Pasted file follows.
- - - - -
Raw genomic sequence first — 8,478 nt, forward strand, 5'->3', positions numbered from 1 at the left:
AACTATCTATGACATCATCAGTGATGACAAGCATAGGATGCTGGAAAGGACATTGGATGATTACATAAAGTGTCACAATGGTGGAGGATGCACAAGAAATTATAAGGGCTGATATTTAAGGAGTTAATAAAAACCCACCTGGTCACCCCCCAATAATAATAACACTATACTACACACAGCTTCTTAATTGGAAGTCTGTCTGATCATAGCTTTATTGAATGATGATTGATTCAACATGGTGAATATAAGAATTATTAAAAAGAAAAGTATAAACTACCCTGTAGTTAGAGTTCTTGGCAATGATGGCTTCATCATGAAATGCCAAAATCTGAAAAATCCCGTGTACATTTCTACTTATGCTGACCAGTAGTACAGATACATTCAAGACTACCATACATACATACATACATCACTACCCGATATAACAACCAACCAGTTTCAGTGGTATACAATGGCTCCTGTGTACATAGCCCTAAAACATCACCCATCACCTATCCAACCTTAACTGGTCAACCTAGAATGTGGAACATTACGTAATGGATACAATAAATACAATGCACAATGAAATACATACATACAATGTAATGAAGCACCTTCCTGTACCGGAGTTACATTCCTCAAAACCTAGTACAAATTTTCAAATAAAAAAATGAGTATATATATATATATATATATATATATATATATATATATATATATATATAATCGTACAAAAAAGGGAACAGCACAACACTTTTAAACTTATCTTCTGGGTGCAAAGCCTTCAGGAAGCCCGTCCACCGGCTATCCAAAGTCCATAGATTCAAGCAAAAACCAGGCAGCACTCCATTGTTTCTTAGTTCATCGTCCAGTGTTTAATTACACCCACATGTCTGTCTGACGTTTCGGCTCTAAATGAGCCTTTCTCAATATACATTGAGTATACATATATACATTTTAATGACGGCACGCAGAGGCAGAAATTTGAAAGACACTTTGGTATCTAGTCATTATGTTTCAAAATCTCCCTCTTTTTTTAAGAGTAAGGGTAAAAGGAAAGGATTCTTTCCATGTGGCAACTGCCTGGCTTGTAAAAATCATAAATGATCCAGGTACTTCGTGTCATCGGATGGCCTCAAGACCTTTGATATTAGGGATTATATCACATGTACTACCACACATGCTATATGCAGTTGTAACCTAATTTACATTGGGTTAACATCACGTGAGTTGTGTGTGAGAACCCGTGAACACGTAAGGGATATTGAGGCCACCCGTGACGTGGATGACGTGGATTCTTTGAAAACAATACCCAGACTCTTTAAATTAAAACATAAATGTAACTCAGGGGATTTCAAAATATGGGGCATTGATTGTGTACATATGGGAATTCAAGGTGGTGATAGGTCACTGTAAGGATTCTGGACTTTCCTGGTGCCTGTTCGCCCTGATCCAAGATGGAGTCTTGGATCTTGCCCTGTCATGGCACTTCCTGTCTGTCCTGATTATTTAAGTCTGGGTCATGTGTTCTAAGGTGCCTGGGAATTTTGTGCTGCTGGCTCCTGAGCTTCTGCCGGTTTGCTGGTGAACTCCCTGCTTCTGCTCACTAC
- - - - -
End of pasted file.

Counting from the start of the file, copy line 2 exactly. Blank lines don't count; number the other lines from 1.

AACTATCTATGACATCATCAGTGATGACAAGCATAGGATGCTGGAAAGGACATTGGATGATTACATAAAGTGTCACAATGGTGGAGGATGCACAAGAAATTATAAGGGCTGATATTTAAGGAGTTAATAAAAACCCACCTGGTCACCCCCCAATAATAATAACACTATACTACACACAGCTTCTTAATTGGAAGTCTGTCTGATCATAGCTTTATTGAATGATGATTGATTCAACATGGTGAATATAAGAATTATTAAAAAGAAAAGTATAAACTACCCTGTAGTTAGAGTTCTTGGCAATGATGGCTTCATCATGAAATGCCAAAATCTGAAAAATCCCGTGTACATTTCTACTTATGCTGACCAGTAGTACAGATACATTCAAGACTACCATACATACATACATACATCACTACCCGATATAACAACCAACCAGTTTCAGTGGTATACAATGGCTCCTGTGTACATAGCCCTAAAACATCACCCATCACCTATCCAACCTTAACTGGTCAACCTAGAATGTGGAACATTACGTAATGGATACAATAAATACAATGCACAATGAAATACATACATACAATGTAATGAAGCACCTTCCTGTACCGGAGTTACATTCCTCAAAACCTAGTACAAATTTTCAAATAAAAAAATGAGTATATATATATATATATATATATATATATATATATATATATATATATATAATCGTACAAAAAAGGGAACAGCACAACACTTTTAAACTTATCTTCTGGGTGCAAAGCCTTCAGGAAGCCCGTCCACCGGCTATCCAAAGTCCATAGATTCAAGCAAAAACCAGGCAGCACTCCATTGTTTCTTAGTTCATCGTCCAGTGTTTAATTACACCCACATGTCTGTCTGACGTTTCGGCTCTAAATGAGCCTTTCTCAATATACATTGAGTATACATATATACATTTTAATGACGGCACGCAGAGGCAGAAATTTGAAAGACACTTTGGTATCTAGTCATTATGTTTCAAAATCTCCCTCTTTTTTTAAGAGTAAGGGTAAAAGGAAAGGATTCTTTCCATGTGGCAACTGCCTGGCTTGTAAAAATCATAAATGATCCAGGTACTTCGTGTCATCGGATGGCCTCAAGACCTTTGATATTAGGGATTATATCACATGTACTACCACACATGCTATATGCAGTTGTAACCTAATTTACATTGGGTTAACATCACGTGAGTTGTGTGTGAGAACCCGTGAACACGTAAGGGATATTGAGGCCACCCGTGACGTGGATGACGTGGATTCTTTGAAAACAATACCCAGACTCTTTAAATTAAAACATAAATGTAACTCAGGGGATTTCAAAATATGGGGCATTGATTGTGTACATATGGGAATTCAAGGTGGTGATAGGTCACTGTAAGGATTCTGGACTTTCCTGGTGCCTGTTCGCCCTGATCCAAGATGGAGTCTTGGATCTTGCCCTGTCATGGCACTTCCTGTCTGTCCTGATTATTTAAGTCTGGGTCATGTGTTCTAAGGTGCCTGGGAATTTTGTGCTGCTGGCTCCTGAGCTTCTGCCGGTTTGCTGGTGAACTCCCTGCTTCTGCTCACTAC